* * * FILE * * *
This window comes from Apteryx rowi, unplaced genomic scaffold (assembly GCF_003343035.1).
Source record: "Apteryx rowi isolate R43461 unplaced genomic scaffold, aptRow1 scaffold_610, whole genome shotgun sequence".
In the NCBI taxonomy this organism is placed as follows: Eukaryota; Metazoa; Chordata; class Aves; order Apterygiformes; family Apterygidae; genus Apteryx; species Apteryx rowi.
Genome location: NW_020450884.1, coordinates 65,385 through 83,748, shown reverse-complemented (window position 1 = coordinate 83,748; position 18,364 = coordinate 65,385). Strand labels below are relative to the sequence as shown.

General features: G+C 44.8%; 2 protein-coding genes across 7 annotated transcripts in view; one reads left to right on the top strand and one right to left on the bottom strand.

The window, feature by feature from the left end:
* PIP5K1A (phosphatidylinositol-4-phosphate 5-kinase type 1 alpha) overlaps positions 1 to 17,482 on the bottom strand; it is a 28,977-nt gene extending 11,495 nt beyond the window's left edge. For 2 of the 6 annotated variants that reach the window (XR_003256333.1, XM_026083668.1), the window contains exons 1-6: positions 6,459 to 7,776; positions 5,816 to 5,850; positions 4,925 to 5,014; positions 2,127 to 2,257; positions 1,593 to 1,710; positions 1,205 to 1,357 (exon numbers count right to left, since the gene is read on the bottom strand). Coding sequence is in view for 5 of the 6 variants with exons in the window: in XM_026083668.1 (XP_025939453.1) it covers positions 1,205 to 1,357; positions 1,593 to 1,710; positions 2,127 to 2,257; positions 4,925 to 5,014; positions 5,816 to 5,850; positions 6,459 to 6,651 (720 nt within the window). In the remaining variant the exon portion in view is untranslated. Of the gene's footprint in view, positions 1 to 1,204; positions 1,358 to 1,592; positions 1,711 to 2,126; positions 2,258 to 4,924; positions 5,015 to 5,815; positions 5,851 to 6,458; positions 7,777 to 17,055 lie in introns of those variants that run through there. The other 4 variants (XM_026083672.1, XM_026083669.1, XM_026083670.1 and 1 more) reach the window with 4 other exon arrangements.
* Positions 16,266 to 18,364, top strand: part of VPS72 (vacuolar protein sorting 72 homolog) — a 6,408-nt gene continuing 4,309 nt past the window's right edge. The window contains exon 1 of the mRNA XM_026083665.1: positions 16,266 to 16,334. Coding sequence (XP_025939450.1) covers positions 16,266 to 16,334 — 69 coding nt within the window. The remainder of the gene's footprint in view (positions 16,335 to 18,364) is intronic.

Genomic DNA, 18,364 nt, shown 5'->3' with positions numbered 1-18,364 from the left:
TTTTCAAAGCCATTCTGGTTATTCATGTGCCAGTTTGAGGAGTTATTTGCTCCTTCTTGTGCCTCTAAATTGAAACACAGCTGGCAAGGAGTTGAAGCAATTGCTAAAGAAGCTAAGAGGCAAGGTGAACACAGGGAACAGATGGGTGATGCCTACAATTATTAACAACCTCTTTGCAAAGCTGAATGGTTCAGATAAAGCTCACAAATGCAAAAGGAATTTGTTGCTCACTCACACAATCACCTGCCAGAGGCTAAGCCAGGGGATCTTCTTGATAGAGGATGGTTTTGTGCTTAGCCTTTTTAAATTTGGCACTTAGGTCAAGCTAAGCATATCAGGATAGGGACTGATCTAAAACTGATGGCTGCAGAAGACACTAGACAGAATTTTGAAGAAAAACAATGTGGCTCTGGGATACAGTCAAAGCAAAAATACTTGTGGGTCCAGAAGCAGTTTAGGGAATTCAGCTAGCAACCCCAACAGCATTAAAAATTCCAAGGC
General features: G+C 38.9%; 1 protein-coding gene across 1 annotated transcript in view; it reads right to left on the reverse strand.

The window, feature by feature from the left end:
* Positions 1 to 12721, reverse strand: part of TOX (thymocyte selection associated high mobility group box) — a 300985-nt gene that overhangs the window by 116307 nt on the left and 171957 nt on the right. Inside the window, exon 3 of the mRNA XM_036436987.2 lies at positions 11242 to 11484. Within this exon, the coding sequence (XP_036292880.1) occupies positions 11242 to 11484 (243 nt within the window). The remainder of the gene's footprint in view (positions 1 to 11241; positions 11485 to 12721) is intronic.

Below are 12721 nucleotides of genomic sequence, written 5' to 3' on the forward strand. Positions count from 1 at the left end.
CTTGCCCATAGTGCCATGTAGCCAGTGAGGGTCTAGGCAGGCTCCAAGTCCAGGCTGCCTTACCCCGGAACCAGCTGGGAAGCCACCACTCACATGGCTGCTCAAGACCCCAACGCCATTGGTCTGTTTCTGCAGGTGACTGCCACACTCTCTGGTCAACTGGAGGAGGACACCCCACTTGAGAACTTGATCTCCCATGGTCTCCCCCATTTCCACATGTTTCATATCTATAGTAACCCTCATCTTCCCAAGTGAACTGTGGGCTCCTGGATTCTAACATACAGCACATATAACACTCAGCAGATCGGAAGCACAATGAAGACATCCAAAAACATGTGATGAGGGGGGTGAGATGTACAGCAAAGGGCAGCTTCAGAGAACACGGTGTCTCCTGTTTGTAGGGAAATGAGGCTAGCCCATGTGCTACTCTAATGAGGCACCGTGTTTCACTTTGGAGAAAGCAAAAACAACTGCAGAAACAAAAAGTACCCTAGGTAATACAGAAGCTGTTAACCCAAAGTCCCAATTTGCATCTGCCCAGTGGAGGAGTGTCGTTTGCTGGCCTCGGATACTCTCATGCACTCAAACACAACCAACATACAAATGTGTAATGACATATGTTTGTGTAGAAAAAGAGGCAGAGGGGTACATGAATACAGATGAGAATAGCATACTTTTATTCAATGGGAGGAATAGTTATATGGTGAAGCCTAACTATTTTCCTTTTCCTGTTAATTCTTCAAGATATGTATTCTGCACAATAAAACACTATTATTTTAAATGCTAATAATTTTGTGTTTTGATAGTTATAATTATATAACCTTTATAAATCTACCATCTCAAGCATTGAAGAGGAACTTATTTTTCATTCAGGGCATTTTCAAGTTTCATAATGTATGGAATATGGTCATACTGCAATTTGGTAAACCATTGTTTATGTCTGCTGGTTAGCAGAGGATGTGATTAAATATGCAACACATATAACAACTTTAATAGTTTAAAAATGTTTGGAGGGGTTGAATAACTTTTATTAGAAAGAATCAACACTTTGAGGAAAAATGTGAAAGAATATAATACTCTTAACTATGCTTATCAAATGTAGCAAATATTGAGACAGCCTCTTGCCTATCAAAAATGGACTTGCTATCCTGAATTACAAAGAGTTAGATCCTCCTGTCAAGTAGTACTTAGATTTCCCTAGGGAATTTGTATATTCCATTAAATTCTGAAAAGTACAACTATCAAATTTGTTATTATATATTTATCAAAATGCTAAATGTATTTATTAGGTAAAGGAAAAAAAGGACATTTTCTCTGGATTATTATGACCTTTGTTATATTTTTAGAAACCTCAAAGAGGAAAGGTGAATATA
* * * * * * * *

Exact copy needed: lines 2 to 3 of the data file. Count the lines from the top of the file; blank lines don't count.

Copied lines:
Source record: "Apteryx rowi isolate R43461 unplaced genomic scaffold, aptRow1 scaffold_610, whole genome shotgun sequence".
In the NCBI taxonomy this organism is placed as follows: Eukaryota; Metazoa; Chordata; class Aves; order Apterygiformes; family Apterygidae; genus Apteryx; species Apteryx rowi.